Thursday, July 1, 2010

All his shows ARE great

"If Grade had appeared in fiction, he'd be dismissed as a cliche. Fortunately, he existed, and this entertaining book is a worthy monument." Louis Barfe, The Independent

In his review for Spectator Business Dominic Prince not only proclaims that "Chester tells the Lew Grade story well, the detail is good and he deals with the old man's demise generously", but also reveals that he believes Lewis Chester's account of Grade's life to be better than the account that Prince himself co-authored with Quentin Falk!

Lew Grade was the last of the old-time media moguls, who shaped, and inmany ways revolutionised, post-war Britain's popular culture for over fifty years. From humble, Jewish immigrant beginnings in the East End of London, Lew Grade became world Charleston champion (and could dance it well into his eighties), then, along with brothers Bernard and Leslie, a top show business promoter and theatre proprietor, eventually booking Hollywood's biggest names, from Shirley Maclaine to Sammy Davis Jr. The birth of commercial television saw him win a franchise with ATV, where he presented long-running hits like Sunday Night at the London Palladium and the bizarre crossbow-firing game show The Golden Shot, which brought the nation together in front of the television, and epic mini-series like Jesus of Nazareth. But posterity will probably thank him for bringing Thunderbirds and The Muppets to British screens.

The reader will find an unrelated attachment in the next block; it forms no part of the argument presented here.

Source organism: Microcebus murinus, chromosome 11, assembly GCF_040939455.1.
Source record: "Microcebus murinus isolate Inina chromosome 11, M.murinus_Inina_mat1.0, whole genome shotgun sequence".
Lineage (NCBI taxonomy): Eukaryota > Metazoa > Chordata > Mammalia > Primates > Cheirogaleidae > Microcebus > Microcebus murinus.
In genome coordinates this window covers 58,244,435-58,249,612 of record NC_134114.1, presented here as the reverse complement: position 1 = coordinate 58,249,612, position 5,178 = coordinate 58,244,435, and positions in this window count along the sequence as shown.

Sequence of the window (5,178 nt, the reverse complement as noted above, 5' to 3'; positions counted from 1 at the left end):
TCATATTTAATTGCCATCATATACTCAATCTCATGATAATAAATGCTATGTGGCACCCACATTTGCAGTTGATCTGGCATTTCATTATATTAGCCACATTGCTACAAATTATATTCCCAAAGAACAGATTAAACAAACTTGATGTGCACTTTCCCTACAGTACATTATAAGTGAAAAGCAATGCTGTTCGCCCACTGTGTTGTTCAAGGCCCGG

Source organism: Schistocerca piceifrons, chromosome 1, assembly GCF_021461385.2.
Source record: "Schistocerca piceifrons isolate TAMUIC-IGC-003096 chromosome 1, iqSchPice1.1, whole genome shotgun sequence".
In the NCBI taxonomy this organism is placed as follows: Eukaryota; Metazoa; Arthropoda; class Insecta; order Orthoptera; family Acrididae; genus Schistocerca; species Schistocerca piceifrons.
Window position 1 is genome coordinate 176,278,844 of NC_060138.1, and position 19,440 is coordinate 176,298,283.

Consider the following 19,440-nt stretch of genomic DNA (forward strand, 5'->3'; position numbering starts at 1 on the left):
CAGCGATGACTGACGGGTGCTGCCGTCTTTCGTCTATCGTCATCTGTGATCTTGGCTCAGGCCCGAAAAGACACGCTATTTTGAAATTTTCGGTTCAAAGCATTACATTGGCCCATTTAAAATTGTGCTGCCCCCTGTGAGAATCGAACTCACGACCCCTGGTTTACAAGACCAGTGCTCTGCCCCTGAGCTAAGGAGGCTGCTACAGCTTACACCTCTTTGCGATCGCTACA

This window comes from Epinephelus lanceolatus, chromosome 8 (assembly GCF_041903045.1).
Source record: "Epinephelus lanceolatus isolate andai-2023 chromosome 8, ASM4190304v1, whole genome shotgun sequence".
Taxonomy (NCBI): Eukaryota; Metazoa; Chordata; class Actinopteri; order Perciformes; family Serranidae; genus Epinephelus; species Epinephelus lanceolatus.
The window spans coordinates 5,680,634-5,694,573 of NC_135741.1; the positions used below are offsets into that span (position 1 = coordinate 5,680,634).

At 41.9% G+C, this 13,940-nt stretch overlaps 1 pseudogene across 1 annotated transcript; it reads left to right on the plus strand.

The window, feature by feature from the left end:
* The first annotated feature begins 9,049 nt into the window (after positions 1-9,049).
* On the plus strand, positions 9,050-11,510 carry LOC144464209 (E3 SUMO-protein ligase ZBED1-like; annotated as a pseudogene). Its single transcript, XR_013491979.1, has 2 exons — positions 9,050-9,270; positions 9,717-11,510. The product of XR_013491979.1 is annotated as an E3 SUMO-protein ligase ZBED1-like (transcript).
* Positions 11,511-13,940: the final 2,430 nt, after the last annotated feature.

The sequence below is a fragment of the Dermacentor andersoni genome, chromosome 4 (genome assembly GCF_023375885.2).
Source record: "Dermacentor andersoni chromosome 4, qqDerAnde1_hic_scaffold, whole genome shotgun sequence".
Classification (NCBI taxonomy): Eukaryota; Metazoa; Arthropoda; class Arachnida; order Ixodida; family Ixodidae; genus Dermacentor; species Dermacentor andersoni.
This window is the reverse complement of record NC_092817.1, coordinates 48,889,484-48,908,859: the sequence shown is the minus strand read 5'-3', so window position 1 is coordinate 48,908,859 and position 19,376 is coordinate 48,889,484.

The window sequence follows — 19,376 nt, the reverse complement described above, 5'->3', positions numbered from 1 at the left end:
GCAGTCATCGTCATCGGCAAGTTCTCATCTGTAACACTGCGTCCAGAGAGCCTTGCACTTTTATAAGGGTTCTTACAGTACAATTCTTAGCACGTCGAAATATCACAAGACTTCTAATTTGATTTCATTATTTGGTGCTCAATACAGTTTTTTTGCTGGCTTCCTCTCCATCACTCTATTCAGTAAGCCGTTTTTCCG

For media students he is a pioneering figure in the history of commercial television; for the rest of us he is the larger-than-life impresario who brought the best of Hollywood to our theatres and gave show business a razzle-dazzle it has never lost.

Lewis Chester was a member of the celebrated Sunday Times Insight Team of investigative journalists . His last book was Troublemaker.

All My Shows are Great: The Life of Lew Grade can be purchased at

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